April 21, 2024
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Local Schools Commemorate 9/11

Elizabeth—“An event of the magnitude of 9/11 can be commemorated in so many ways,” said Dr. Goldie Grossman, the Assistant Principal of the Yeshiva of Elizabeth’s elementary division.

This year, throughout both the Early Childhood and Elementary divisions, age-appropriate classroom discussions and presentations ranged in focus from the 9/11 Memorial to the symbolism of the original towers.

The day itself was marked by a school-wide moment of silence in all three divisions including the Rav Teitz Mesivta Academy and Bruriah high schools.

A student presentation to the upper grades of the yeshiva division on “Heroes of 9/11,” left many students inspired and awed. “On 9/11 there were many brave people,” said one sixth grader, “they didn’t even have super powers like Superman or Batman. . . They had a heart.”

“As the original 9/11 recedes into the past, its lessons are essential as our students grow into citizens of the world,” said Grossman at the culmination of the day’s activities.

 

At Yeshivat Noam, the terror attack of September 11, 2001 was commemorated with an inspirational tekes (ceremony) for grades 5-8. The tekes started with an introduction by Rabbi Chaim Hagler, principal of Yeshivat Noam. Rabbi Hagler explained that although lives were tragically lost, the terrorists failed in their goal to break the American spirit. The tragedy brought Americans together and the American principles of freedom and liberty still prevail.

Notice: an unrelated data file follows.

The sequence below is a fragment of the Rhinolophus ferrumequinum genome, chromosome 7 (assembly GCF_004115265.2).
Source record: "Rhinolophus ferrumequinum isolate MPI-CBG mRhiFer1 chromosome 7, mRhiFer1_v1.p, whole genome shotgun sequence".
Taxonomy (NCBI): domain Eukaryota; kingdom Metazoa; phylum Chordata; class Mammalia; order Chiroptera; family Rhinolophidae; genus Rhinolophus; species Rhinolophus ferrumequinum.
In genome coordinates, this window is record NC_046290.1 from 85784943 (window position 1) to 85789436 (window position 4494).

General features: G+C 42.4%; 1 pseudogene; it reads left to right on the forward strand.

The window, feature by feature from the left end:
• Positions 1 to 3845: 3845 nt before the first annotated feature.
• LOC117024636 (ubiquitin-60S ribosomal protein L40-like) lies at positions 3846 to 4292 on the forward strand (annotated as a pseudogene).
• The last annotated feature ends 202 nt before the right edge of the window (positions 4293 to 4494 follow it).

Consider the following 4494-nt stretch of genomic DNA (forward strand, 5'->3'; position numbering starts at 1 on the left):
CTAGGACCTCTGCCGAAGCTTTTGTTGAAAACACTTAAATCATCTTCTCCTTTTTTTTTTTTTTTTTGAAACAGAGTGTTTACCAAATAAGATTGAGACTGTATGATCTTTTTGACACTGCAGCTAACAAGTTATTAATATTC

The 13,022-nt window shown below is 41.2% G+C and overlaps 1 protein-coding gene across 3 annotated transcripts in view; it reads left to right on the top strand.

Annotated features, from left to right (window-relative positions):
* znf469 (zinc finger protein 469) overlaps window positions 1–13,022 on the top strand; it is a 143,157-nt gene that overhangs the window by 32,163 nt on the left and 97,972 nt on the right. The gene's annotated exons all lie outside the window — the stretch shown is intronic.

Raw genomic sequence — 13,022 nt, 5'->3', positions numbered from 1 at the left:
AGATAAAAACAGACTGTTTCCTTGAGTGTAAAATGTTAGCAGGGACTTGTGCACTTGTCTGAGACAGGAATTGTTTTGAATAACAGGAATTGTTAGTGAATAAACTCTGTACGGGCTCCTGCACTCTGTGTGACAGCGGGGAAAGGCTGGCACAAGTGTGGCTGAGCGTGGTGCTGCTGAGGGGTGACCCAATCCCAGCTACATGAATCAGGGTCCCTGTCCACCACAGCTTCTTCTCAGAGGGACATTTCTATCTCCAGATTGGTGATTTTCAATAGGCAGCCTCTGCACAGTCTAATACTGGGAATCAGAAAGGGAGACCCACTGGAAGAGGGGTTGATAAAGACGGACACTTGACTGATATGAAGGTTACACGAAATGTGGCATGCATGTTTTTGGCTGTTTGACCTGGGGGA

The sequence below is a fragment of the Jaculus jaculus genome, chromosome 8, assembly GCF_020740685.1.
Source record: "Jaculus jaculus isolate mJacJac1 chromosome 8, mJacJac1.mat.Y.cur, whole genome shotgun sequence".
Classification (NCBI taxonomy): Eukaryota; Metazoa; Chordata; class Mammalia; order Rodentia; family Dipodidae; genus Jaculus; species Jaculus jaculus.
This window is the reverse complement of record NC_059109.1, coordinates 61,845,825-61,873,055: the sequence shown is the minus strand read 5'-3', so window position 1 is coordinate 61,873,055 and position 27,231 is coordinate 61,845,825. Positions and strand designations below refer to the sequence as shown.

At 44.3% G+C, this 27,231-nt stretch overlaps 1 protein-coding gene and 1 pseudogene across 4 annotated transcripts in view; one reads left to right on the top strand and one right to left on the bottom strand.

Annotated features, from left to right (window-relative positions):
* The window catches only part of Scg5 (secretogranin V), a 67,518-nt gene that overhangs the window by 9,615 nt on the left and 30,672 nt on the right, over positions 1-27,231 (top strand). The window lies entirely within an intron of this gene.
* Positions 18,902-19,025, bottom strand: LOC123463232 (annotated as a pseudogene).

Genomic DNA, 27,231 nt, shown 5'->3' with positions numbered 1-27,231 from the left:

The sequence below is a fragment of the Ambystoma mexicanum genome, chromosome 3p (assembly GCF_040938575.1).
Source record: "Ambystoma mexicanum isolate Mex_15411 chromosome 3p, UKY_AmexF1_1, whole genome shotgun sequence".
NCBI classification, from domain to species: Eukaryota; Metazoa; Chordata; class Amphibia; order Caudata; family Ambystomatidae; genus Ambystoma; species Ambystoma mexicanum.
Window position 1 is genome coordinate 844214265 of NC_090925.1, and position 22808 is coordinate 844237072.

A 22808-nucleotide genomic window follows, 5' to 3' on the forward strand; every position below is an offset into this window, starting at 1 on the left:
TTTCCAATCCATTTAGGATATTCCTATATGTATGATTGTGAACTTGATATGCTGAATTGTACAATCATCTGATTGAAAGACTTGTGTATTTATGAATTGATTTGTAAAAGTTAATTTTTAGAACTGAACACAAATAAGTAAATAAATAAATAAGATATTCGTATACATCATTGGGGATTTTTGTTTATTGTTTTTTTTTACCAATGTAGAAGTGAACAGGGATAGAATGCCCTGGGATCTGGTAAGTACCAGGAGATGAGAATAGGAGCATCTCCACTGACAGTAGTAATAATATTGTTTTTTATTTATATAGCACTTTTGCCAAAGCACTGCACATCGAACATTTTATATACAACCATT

Students then observed a moment of silence and said a special tefillah (prayer) composed in recent times to commemorate the day. This was followed by a first person narrative by Lenny Hanauer, who was a member of the River Edge Fire Department at the time and has since joined the Teaneck Fire Department. He discussed what it was like for him when he went down to Ground Zero to help with the recovery on September 12. Lenny shared both how he was inspired by the collaborative and collective effort of all the volunteers who were helping in different ways, as well as how he was saddened by seeing the debris and realizing all the lives that were lost.

The tekes continued with short video clips of students who were near Ground Zero recounting what they saw and the singing of The Star Spangled Banner and Hatikvah.

By Adina Abramov, By Becky Troodler

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